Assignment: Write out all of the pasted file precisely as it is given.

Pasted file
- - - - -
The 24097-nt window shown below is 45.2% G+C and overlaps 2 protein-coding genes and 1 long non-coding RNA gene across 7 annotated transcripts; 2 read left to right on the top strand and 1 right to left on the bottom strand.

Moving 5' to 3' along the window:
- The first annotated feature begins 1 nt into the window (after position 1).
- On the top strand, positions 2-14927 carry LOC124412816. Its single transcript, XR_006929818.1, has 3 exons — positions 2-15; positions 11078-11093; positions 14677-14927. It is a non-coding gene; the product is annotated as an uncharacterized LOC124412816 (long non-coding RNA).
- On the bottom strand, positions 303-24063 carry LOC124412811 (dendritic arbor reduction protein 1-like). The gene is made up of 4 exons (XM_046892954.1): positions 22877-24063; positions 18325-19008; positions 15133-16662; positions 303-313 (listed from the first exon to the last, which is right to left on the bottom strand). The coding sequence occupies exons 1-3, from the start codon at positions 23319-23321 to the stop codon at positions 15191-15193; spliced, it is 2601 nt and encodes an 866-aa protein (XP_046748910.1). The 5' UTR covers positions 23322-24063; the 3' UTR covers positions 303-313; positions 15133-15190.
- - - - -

The 24097-nt window shown below is 45.2% G+C and overlaps 2 protein-coding genes and 1 long non-coding RNA gene across 7 annotated transcripts; 2 read left to right on the top strand and 1 right to left on the bottom strand.

Moving 5' to 3' along the window:
- The first annotated feature begins 1 nt into the window (after position 1).
- On the top strand, positions 2-14927 carry LOC124412816. Its single transcript, XR_006929818.1, has 3 exons — positions 2-15; positions 11078-11093; positions 14677-14927. It is a non-coding gene; the product is annotated as an uncharacterized LOC124412816 (long non-coding RNA).
- On the bottom strand, positions 303-24063 carry LOC124412811 (dendritic arbor reduction protein 1-like). The gene is made up of 4 exons (XM_046892954.1): positions 22877-24063; positions 18325-19008; positions 15133-16662; positions 303-313 (listed from the first exon to the last, which is right to left on the bottom strand). The coding sequence occupies exons 1-3, from the start codon at positions 23319-23321 to the stop codon at positions 15191-15193; spliced, it is 2601 nt and encodes an 866-aa protein (XP_046748910.1). The 5' UTR covers positions 23322-24063; the 3' UTR covers positions 303-313; positions 15133-15190.